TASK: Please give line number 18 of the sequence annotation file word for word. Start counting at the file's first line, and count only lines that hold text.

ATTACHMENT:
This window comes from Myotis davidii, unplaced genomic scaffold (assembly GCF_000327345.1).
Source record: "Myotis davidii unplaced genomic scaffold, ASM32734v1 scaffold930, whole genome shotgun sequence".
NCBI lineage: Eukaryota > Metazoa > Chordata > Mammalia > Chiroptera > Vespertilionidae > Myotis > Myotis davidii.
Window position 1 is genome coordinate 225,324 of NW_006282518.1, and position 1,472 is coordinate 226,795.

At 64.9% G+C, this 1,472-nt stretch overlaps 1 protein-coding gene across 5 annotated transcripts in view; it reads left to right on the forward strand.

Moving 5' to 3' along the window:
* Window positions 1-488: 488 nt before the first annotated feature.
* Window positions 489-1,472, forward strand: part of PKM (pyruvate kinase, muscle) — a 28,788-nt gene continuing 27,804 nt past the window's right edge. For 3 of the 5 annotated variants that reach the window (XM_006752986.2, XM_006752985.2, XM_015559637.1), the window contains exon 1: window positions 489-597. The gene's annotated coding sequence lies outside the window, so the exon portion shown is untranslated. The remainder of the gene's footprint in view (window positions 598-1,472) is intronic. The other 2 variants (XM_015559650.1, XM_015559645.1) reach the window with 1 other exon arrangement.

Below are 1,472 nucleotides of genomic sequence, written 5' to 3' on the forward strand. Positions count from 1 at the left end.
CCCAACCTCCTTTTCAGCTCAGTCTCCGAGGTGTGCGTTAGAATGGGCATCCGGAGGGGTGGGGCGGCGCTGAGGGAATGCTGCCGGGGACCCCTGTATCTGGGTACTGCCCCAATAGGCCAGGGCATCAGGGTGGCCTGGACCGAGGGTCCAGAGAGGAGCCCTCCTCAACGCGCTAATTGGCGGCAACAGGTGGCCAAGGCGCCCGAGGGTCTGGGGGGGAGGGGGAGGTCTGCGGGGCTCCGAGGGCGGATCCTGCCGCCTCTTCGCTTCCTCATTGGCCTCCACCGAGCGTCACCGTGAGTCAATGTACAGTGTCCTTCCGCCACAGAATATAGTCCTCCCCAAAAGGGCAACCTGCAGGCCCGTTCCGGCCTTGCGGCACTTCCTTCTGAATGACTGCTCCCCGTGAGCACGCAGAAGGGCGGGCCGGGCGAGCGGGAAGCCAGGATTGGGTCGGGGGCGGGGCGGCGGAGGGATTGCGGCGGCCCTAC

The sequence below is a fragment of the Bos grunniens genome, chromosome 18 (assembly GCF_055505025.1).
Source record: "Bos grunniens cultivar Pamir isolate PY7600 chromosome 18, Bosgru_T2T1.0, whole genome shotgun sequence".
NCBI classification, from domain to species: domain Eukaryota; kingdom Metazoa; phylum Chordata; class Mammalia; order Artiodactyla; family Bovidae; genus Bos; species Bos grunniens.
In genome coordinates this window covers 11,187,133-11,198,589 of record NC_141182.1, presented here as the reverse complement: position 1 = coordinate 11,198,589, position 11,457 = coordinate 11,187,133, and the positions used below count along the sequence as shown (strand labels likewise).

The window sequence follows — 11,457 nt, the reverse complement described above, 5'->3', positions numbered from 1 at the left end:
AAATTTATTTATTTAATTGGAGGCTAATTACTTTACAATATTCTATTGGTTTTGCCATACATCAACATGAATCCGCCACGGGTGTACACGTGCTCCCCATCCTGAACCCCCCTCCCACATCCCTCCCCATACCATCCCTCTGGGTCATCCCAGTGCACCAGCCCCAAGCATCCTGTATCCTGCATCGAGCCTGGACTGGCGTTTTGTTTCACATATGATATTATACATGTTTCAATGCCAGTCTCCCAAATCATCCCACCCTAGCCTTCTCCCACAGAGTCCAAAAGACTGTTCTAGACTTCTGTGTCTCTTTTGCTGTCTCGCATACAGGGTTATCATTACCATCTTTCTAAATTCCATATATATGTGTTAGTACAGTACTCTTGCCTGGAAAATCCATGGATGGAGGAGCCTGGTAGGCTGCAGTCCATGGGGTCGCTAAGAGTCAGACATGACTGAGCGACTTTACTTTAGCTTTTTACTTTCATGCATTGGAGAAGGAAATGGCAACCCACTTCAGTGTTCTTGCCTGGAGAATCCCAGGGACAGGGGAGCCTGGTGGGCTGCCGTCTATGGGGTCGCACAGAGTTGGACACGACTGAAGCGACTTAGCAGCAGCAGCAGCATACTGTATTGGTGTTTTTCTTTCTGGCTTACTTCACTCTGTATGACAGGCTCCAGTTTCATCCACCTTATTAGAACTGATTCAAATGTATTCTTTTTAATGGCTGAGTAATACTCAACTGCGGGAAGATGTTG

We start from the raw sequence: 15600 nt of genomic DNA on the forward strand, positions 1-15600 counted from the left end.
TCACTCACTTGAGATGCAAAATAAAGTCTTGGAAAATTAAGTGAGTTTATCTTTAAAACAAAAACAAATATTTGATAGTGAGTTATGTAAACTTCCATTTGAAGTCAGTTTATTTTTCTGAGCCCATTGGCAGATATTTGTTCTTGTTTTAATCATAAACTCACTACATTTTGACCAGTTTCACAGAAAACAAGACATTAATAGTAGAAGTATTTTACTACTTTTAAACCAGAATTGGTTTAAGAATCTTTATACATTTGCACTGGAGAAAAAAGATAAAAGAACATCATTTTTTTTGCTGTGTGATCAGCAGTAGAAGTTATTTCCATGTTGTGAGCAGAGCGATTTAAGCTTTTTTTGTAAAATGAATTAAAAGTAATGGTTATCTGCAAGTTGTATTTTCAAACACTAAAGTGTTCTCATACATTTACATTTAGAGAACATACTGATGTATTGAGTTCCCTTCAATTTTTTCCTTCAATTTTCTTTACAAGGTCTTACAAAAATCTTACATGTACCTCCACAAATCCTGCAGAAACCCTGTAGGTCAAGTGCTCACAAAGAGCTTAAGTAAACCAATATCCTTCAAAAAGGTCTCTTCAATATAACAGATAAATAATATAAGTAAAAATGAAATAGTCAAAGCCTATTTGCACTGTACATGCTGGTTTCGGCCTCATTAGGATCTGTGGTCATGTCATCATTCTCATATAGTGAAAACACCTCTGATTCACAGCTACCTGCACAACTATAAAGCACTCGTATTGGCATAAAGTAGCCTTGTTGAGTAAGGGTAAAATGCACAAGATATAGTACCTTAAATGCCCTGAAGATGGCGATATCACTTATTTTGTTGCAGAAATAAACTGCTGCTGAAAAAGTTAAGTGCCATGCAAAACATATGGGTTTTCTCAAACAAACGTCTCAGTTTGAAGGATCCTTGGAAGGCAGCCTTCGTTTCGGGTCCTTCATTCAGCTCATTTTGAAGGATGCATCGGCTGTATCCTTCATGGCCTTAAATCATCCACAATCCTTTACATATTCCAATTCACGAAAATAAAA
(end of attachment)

TCACTCACTTGAGATGCAAAATAAAGTCTTGGAAAATTAAGTGAGTTTATCTTTAAAACAAAAACAAATATTTGATAGTGAGTTATGTAAACTTCCATTTGAAGTCAGTTTATTTTTCTGAGCCCATTGGCAGATATTTGTTCTTGTTTTAATCATAAACTCACTACATTTTGACCAGTTTCACAGAAAACAAGACATTAATAGTAGAAGTATTTTACTACTTTTAAACCAGAATTGGTTTAAGAATCTTTATACATTTGCACTGGAGAAAAAAGATAAAAGAACATCATTTTTTTTGCTGTGTGATCAGCAGTAGAAGTTATTTCCATGTTGTGAGCAGAGCGATTTAAGCTTTTTTTGTAAAATGAATTAAAAGTAATGGTTATCTGCAAGTTGTATTTTCAAACACTAAAGTGTTCTCATACATTTACATTTAGAGAACATACTGATGTATTGAGTTCCCTTCAATTTTTTCCTTCAATTTTCTTTACAAGGTCTTACAAAAATCTTACATGTACCTCCACAAATCCTGCAGAAACCCTGTAGGTCAAGTGCTCACAAAGAGCTTAAGTAAACCAATATCCTTCAAAAAGGTCTCTTCAATATAACAGATAAATAATATAAGTAAAAATGAAATAGTCAAAGCCTATTTGCACTGTACATGCTGGTTTCGGCCTCATTAGGATCTGTGGTCATGTCATCATTCTCATATAGTGAAAACACCTCTGATTCACAGCTACCTGCACAACTATAAAGCACTCGTATTGGCATAAAGTAGCCTTGTTGAGTAAGGGTAAAATGCACAAGATATAGTACCTTAAATGCCCTGAAGATGGCGATATCACTTATTTTGTTGCAGAAATAAACTGCTGCTGAAAAAGTTAAGTGCCATGCAAAACATATGGGTTTTCTCAAACAAACGTCTCAGTTTGAAGGATCCTTGGAAGGCAGCCTTCGTTTCGGGTCCTTCATTCAGCTCATTTTGAAGGATGCATCGGCTGTATCCTTCATGGCCTTAAATCATCCACAATCCTTTACATATTCCAATTCACGAAAATAAAA